Image Source: Sonja Alves

Frida Kahlo Life Street Art Leaves Portrait

Her legacy lives on: On an individual level, people connect with Kahlo’s portrayals of feeling damaged and alone.

At a broader level, Californian Chicano artists have been incorporating her image into murals since the 1970s as a way to celebrate her work as well as their own heritage.

Image Source: Flickr

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These 39 Surprising Eiffel Tower Facts And Photos Tell The Story You’ve Never Heard

When you hear the word “Paris,” the first thing that comes to mind is almost certainly the Eiffel Tower. But did you know many Parisians never wanted it built, and protested its construction vehemently? Or that even the French government wanted it torn down just 20 years after its 1889 inauguration?

Yet still it stands today, as perhaps the best-known manmade structure in the world. But the journey that’s kept the tower standing has been far from easy — or expected. Let these surprising Eiffel Tower facts and photos reveal everything you never knew about this supremely iconic landmark.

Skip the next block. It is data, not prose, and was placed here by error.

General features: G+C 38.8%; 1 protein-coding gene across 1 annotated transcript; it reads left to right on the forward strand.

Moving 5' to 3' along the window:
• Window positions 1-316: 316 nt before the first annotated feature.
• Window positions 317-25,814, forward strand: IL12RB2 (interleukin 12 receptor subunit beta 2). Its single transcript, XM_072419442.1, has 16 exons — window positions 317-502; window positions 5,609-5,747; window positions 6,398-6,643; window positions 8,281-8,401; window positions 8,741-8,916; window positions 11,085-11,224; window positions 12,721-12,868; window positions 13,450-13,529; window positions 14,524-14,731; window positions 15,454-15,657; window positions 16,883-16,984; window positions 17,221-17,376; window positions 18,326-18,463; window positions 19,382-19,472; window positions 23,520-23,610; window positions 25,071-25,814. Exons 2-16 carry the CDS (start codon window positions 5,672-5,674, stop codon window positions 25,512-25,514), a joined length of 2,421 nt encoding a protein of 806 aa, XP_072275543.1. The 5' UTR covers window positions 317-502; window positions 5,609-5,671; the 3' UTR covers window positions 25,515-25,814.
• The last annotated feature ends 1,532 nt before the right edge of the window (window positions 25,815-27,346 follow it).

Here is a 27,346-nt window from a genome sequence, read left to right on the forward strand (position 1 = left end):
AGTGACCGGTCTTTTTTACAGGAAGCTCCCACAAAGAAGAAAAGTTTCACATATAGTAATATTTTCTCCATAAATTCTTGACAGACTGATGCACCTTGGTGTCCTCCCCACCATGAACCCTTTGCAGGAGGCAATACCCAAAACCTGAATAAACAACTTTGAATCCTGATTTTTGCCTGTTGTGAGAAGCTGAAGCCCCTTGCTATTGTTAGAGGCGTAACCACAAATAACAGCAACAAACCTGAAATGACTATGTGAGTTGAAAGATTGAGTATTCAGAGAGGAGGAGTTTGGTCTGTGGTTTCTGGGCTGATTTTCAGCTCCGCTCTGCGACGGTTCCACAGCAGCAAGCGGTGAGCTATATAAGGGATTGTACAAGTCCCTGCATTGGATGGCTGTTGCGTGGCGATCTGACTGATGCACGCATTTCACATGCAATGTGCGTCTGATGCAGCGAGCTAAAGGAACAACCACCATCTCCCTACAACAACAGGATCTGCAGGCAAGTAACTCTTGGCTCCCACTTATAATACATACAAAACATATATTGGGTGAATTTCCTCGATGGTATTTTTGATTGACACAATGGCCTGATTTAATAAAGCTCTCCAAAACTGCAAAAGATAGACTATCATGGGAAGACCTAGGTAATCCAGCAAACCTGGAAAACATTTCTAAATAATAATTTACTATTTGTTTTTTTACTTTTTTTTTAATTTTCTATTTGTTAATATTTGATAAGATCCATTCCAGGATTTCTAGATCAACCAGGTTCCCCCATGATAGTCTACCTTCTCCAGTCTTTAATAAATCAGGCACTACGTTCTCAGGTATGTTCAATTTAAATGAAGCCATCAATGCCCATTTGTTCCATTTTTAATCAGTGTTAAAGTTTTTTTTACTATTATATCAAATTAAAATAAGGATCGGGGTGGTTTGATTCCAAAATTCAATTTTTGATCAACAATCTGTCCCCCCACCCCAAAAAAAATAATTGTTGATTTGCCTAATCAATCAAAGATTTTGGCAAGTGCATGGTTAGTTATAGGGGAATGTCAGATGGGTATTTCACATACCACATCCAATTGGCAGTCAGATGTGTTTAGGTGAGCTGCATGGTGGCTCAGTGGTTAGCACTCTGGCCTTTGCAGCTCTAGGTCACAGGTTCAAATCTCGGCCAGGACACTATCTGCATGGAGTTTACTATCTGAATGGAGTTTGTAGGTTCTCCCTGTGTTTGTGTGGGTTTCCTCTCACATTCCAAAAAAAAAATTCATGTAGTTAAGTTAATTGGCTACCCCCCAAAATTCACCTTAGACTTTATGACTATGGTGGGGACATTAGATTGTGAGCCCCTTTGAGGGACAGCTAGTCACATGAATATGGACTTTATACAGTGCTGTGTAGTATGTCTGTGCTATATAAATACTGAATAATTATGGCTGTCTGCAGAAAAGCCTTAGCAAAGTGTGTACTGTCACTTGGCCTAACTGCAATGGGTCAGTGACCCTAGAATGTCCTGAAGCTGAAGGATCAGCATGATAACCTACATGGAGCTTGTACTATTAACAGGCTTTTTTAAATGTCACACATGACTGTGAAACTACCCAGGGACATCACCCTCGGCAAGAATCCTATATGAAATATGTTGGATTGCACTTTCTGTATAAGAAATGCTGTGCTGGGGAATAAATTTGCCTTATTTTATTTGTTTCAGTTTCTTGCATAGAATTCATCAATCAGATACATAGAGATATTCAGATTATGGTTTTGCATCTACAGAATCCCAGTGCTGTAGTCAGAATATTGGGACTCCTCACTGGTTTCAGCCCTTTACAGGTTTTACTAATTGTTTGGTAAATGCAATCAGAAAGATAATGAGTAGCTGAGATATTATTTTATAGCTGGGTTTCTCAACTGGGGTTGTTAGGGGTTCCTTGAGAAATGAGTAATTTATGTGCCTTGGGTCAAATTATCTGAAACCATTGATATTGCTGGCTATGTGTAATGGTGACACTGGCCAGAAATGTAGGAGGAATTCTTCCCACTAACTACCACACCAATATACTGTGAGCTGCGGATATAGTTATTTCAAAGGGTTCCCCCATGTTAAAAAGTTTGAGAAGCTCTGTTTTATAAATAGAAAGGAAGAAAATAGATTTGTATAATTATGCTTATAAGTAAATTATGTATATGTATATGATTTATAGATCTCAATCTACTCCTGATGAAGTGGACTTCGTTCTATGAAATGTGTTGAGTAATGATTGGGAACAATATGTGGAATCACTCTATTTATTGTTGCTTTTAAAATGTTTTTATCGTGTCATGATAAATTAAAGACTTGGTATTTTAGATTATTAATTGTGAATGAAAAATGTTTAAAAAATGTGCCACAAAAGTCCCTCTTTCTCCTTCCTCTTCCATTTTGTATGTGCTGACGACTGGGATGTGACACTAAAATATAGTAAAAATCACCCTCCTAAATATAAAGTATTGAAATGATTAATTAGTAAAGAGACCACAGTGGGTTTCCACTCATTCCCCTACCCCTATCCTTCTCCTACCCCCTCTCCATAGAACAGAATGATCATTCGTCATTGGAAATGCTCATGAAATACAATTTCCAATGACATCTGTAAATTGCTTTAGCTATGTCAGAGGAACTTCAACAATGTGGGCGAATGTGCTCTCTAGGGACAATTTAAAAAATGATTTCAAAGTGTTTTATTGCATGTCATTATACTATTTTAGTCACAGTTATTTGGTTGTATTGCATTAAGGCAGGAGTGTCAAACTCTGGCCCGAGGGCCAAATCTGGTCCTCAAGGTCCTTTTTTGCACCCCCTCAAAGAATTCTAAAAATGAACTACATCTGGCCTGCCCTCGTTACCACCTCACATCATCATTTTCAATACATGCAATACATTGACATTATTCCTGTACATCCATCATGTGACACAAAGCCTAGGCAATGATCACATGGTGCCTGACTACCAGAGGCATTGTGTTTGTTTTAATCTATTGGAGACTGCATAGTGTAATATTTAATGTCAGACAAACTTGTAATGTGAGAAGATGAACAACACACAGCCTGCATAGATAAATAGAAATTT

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Clouds Tower

PixabayToday, the Eiffel Tower attracts a staggering 7 million visitors and brings in an equally staggering $495 million each year...

Looking Up Middle

FlickrBut its standing wasn't always so secure. Its troubled, surprising history is filled with countless close calls and near misses...

Night Lights Red Clouds

FlickrIn fact, on several different occasions, it came very close to never being built in the first place...

First Drawing

Wikimedia CommonsThe world of course associates the creation of the Eiffel Tower with Gustave Eiffel. However, it was actually designed by two of his employees, Émile Nouguier and Maurice Koechlin, whose original drawing for the tower appears above.

Designers

In fact, Eiffel showed little interest in the two men's design. So, Koechlin (top left) and Nouguier (top right) asked another Eiffel employee, Stephen Sauvestre (bottom), for help. After the three created a new design, Eiffel signed off on it.